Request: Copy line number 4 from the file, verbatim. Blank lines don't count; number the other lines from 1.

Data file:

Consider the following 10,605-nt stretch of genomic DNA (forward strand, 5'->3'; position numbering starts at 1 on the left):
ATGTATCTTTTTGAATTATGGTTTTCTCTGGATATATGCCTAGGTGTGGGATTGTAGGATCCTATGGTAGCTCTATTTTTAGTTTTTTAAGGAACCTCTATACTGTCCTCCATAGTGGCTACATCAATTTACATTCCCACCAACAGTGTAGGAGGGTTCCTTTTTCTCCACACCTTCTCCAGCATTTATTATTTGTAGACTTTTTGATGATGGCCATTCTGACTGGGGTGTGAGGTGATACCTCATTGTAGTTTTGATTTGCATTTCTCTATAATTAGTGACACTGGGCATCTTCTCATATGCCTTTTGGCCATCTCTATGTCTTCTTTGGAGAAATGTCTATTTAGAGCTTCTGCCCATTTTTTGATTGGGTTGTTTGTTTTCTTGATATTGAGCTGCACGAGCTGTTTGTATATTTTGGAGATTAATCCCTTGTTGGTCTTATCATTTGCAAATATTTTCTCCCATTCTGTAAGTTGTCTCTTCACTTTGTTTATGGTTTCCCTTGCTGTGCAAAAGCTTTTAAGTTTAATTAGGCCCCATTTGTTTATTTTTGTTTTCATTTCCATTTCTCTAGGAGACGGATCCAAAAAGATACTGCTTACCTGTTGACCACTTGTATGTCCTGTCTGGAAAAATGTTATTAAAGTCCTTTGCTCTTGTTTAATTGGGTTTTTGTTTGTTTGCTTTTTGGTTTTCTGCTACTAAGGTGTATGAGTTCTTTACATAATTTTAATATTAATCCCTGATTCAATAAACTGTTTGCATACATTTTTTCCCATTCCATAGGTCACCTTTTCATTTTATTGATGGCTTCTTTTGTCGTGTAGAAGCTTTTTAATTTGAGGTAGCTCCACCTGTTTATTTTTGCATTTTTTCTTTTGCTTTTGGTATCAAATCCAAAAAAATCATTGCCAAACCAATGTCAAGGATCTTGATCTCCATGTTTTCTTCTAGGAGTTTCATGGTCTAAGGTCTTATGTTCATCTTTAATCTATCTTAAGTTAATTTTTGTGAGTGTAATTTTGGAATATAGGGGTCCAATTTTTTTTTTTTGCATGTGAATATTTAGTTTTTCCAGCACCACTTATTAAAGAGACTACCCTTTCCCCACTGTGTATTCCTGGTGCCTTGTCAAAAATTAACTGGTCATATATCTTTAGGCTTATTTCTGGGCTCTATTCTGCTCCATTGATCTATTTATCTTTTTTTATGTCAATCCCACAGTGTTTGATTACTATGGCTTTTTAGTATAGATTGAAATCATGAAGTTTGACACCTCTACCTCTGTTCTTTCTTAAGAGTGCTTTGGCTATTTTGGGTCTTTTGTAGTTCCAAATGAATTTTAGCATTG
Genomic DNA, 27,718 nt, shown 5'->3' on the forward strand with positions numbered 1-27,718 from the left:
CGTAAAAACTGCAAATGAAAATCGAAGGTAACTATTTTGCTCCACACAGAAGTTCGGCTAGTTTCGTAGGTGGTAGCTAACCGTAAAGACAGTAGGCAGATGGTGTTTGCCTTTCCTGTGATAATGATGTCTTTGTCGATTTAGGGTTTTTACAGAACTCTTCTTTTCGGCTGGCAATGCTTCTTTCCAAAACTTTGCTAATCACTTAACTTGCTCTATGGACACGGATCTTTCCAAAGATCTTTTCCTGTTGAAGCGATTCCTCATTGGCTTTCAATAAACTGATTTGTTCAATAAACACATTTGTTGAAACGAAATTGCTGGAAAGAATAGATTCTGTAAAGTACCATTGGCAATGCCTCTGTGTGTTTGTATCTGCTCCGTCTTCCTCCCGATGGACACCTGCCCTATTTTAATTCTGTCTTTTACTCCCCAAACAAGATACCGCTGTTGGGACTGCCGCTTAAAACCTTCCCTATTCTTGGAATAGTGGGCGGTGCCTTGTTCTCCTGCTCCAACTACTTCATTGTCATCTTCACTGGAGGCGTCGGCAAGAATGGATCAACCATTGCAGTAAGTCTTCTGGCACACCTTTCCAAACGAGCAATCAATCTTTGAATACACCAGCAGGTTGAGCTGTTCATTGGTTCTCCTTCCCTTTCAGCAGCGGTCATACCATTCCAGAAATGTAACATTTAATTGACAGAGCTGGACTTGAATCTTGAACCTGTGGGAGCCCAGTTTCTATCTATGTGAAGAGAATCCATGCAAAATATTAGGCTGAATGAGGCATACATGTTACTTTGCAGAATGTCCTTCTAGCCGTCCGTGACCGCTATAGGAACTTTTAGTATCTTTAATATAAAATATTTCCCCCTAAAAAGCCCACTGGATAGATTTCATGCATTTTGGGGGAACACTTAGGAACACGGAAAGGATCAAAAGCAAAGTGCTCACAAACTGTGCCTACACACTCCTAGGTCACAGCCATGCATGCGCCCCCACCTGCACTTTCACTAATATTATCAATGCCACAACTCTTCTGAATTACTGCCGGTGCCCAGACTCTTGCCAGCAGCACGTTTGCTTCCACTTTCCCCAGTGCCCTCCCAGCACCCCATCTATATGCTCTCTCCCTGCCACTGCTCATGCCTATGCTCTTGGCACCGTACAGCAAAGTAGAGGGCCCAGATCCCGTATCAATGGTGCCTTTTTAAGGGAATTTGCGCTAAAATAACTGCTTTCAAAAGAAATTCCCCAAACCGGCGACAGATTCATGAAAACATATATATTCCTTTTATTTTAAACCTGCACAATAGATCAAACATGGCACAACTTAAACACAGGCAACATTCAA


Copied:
CGTAAAAACTGCAAATGAAAATCGAAGGTAACTATTTTGCTCCACACAGAAGTTCGGCTAGTTTCGTAGGTGGTAGCTAACCGTAAAGACAGTAGGCAGATGGTGTTTGCCTTTCCTGTGATAATGATGTCTTTGTCGATTTAGGGTTTTTACAGAACTCTTCTTTTCGGCTGGCAATGCTTCTTTCCAAAACTTTGCTAATCACTTAACTTGCTCTATGGACACGGATCTTTCCAAAGATCTTTTCCTGTTGAAGCGATTCCTCATTGGCTTTCAATAAACTGATTTGTTCAATAAACACATTTGTTGAAACGAAATTGCTGGAAAGAATAGATTCTGTAAAGTACCATTGGCAATGCCTCTGTGTGTTTGTATCTGCTCCGTCTTCCTCCCGATGGACACCTGCCCTATTTTAATTCTGTCTTTTACTCCCCAAACAAGATACCGCTGTTGGGACTGCCGCTTAAAACCTTCCCTATTCTTGGAATAGTGGGCGGTGCCTTGTTCTCCTGCTCCAACTACTTCATTGTCATCTTCACTGGAGGCGTCGGCAAGAATGGATCAACCATTGCAGTAAGTCTTCTGGCACACCTTTCCAAACGAGCAATCAATCTTTGAATACACCAGCAGGTTGAGCTGTTCATTGGTTCTCCTTCCCTTTCAGCAGCGGTCATACCATTCCAGAAATGTAACATTTAATTGACAGAGCTGGACTTGAATCTTGAACCTGTGGGAGCCCAGTTTCTATCTATGTGAAGAGAATCCATGCAAAATATTAGGCTGAATGAGGCATACATGTTACTTTGCAGAATGTCCTTCTAGCCGTCCGTGACCGCTATAGGAACTTTTAGTATCTTTAATATAAAATATTTCCCCCTAAAAAGCCCACTGGATAGATTTCATGCATTTTGGGGGAACACTTAGGAACACGGAAAGGATCAAAAGCAAAGTGCTCACAAACTGTGCCTACACACTCCTAGGTCACAGCCATGCATGCGCCCCCACCTGCACTTTCACTAATATTATCAATGCCACAACTCTTCTGAATTACTGCCGGTGCCCAGACTCTTGCCAGCAGCACGTTTGCTTCCACTTTCCCCAGTGCCCTCCCAGCACCCCATCTATATGCTCTCTCCCTGCCACTGCTCATGCCTATGCTCTTGGCACCGTACAGCAAAGTAGAGGGCCCAGATCCCGTATCAATGGTGCCTTTTTAAGGGAATTTGCGCTAAAATAACTGCTTTCAAAAGAAATTCCCCAAACCGGCGACAGATTCATGAAAACATATATATTCCTTTTATTTTAAACCTGCACAATAGATCAAACATGGCACAACTTAAACACAGGCAACATTCAA